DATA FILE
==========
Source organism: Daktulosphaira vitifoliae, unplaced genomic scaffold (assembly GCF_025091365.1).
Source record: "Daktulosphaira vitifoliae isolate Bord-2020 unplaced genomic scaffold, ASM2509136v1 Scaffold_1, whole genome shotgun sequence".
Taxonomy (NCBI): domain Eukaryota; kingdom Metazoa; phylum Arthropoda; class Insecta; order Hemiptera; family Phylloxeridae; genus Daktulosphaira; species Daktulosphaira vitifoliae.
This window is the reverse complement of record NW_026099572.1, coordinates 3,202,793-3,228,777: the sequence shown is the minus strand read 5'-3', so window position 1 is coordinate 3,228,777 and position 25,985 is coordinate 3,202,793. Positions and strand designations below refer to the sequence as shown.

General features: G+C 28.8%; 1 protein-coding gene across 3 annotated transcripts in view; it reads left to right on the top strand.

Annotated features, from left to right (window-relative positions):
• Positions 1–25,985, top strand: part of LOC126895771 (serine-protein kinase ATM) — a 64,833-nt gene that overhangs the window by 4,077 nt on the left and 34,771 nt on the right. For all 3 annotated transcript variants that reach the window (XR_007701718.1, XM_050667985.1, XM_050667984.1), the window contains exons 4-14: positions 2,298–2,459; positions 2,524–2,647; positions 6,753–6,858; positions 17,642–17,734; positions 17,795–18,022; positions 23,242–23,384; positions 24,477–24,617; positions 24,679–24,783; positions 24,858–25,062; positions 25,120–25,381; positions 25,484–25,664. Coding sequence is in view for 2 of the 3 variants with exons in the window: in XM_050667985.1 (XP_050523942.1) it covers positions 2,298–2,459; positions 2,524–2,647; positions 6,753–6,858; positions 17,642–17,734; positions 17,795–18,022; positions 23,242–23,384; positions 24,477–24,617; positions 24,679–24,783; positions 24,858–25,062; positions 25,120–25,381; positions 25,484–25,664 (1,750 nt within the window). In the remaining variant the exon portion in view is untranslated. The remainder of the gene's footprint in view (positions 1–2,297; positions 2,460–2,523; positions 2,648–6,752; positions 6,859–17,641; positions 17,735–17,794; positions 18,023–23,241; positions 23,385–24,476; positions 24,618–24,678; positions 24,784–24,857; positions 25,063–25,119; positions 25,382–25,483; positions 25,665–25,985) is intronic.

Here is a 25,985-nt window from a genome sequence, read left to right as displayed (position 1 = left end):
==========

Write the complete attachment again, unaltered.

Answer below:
Source organism: Daktulosphaira vitifoliae, unplaced genomic scaffold (assembly GCF_025091365.1).
Source record: "Daktulosphaira vitifoliae isolate Bord-2020 unplaced genomic scaffold, ASM2509136v1 Scaffold_1, whole genome shotgun sequence".
Taxonomy (NCBI): domain Eukaryota; kingdom Metazoa; phylum Arthropoda; class Insecta; order Hemiptera; family Phylloxeridae; genus Daktulosphaira; species Daktulosphaira vitifoliae.
This window is the reverse complement of record NW_026099572.1, coordinates 3,202,793-3,228,777: the sequence shown is the minus strand read 5'-3', so window position 1 is coordinate 3,228,777 and position 25,985 is coordinate 3,202,793. Positions and strand designations below refer to the sequence as shown.

General features: G+C 28.8%; 1 protein-coding gene across 3 annotated transcripts in view; it reads left to right on the top strand.

Annotated features, from left to right (window-relative positions):
• Positions 1–25,985, top strand: part of LOC126895771 (serine-protein kinase ATM) — a 64,833-nt gene that overhangs the window by 4,077 nt on the left and 34,771 nt on the right. For all 3 annotated transcript variants that reach the window (XR_007701718.1, XM_050667985.1, XM_050667984.1), the window contains exons 4-14: positions 2,298–2,459; positions 2,524–2,647; positions 6,753–6,858; positions 17,642–17,734; positions 17,795–18,022; positions 23,242–23,384; positions 24,477–24,617; positions 24,679–24,783; positions 24,858–25,062; positions 25,120–25,381; positions 25,484–25,664. Coding sequence is in view for 2 of the 3 variants with exons in the window: in XM_050667985.1 (XP_050523942.1) it covers positions 2,298–2,459; positions 2,524–2,647; positions 6,753–6,858; positions 17,642–17,734; positions 17,795–18,022; positions 23,242–23,384; positions 24,477–24,617; positions 24,679–24,783; positions 24,858–25,062; positions 25,120–25,381; positions 25,484–25,664 (1,750 nt within the window). In the remaining variant the exon portion in view is untranslated. The remainder of the gene's footprint in view (positions 1–2,297; positions 2,460–2,523; positions 2,648–6,752; positions 6,859–17,641; positions 17,735–17,794; positions 18,023–23,241; positions 23,385–24,476; positions 24,618–24,678; positions 24,784–24,857; positions 25,063–25,119; positions 25,382–25,483; positions 25,665–25,985) is intronic.

Here is a 25,985-nt window from a genome sequence, read left to right as displayed (position 1 = left end):